Soccer Cards ousted by West

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MTT News's picture
Rob Reischel
Bradan Allen (19) and Middleton’s boys soccer team fell to Madison West in the sectional semifinals last Thursday./Times-Tribune photo by Mary Langenfeld

The result isn’t what they wanted.

The effort, the intensity, truthfully really the entire season was something everyone was awfully proud of.

Middleton’s boys soccer team dropped a 2-1 decision to Madison West in the WIAA Division 1 sectional semifinals last Thursday.

The Cardinals finished the year 16-4-1, while the Regents defeated Sun Prairie in the sectional finals two days later.

“This game was a game the players can be proud of,” Middleton coach Ben Kollasch said. “This was a game that players left all their effort on the field. There were no other options, no unused tactics, just an opponent that would not fall.

“All seasons must end, and though it was difficult, this seemed a fitting end, to be in the game, clawing and scratching for the next goal the whole way. This team never showed any tendency to give in. They had been down in big games before and they came back time after time — just not against West this year. A game like this certainly takes care of the proud tradition in Middleton, even if the result wasn’t what we wanted.”

Middleton took a 1-0 lead in the 14th minute when Derek Waleffe cleared a ball from the Cardinals’ end toward Bradan Allen. A West defender stumbled and played the angle poorly, allowing Allen to get behind him for the first goal of the game.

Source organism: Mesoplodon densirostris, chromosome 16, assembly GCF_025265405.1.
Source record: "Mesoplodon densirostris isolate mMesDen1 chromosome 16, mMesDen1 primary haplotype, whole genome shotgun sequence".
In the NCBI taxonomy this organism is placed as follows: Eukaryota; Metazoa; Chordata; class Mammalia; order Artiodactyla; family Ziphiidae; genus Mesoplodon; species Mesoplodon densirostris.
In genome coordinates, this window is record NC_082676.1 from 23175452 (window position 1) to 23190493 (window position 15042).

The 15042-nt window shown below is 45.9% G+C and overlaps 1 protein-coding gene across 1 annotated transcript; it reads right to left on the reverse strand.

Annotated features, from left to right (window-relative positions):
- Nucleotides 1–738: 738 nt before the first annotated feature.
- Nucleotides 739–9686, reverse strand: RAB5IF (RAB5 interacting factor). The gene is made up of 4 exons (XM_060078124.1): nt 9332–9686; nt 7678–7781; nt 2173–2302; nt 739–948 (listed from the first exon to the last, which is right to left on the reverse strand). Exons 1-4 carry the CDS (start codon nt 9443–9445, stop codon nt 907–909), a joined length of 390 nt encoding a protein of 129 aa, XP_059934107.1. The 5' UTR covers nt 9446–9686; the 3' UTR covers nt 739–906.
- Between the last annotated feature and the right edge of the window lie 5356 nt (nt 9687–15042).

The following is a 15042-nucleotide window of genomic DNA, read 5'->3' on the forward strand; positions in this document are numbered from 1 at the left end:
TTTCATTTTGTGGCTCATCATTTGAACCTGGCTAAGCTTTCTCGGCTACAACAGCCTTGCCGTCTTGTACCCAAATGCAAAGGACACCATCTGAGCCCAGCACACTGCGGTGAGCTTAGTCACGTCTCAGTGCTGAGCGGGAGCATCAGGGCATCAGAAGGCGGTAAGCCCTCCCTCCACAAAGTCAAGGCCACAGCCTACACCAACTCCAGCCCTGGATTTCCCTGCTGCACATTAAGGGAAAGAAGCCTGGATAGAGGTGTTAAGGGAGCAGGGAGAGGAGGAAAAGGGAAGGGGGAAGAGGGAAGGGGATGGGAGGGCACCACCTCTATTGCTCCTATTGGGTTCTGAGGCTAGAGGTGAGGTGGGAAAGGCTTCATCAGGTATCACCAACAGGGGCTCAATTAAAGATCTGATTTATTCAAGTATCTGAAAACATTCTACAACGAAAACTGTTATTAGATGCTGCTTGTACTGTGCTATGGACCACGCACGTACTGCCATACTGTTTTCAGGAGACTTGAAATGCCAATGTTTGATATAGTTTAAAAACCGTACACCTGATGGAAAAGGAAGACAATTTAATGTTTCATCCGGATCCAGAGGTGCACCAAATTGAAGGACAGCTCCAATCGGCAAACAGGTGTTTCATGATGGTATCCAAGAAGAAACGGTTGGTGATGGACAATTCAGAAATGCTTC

West scored in a similar way in the 21st minute. The Regents then notched the eventual game-winner in the 29th minute after a corner kick.

“Both teams played great defense after that and to everyone's surprise, no goals came after the West corner kick,” Kollasch said. “We found ways to pressure West in the second half. We didn't dominate the game, but we certainly controlled the better part of the play in the second half. We just never cracked through the defensive wall West put up.

“Both teams played very good defense, neither team could keep the ball long enough to create chances, and the goals that did come happened when each team took advantage of a good bounce or a piece of luck that came their way.”

While the end was rough, Middleton had another memorable season.

The Cardinals had just six seniors on the roster. But Middleton finished second in the Big Eight Conference at 7-1-1 and made a run at its first trip to state since 2011.

“What a season,” Kollasch said. “Early in the season we lost one of those senior captains to a knee injury which kept him out for the rest of the season. Not long after we lost one of our junior captains to an ankle injury that kept him out until the playoffs.

“Through all of that turmoil, the team kept their minds on the game, learned every day, stayed competitive, and won lots of games. I was keenly aware of the youthful nature of the team, but I am not sure that I even realized the extent of the strong contribution of our younger players.”

With so much youth on the roster, Middleton should be poised for bigger — and better — in 2016.

“As you might imagine, given our youth, we can look forward to bigger and better things for this team in the next years,” Kollasch said. “Our younger players have gained critical experience in conference games and in big playoff games.

“Any team in the state would envy the opportunity to return 15 players to the team and the potential to return nine starting players out of 11! All of this goes to the quality of work that our seniors and captains have given to this team to guide the younger players to be on the competitive edge and get more out of themselves than they thought they ever could.

“Our seniors will be missed. We graduate two starting central midfielders, two great options at central defense, a strong option at center forward and a platoon starter at the wing. While we can never replace them, we always find ways of reinventing what we do and their contribution will live on in their mentorship of the younger players from this year.”


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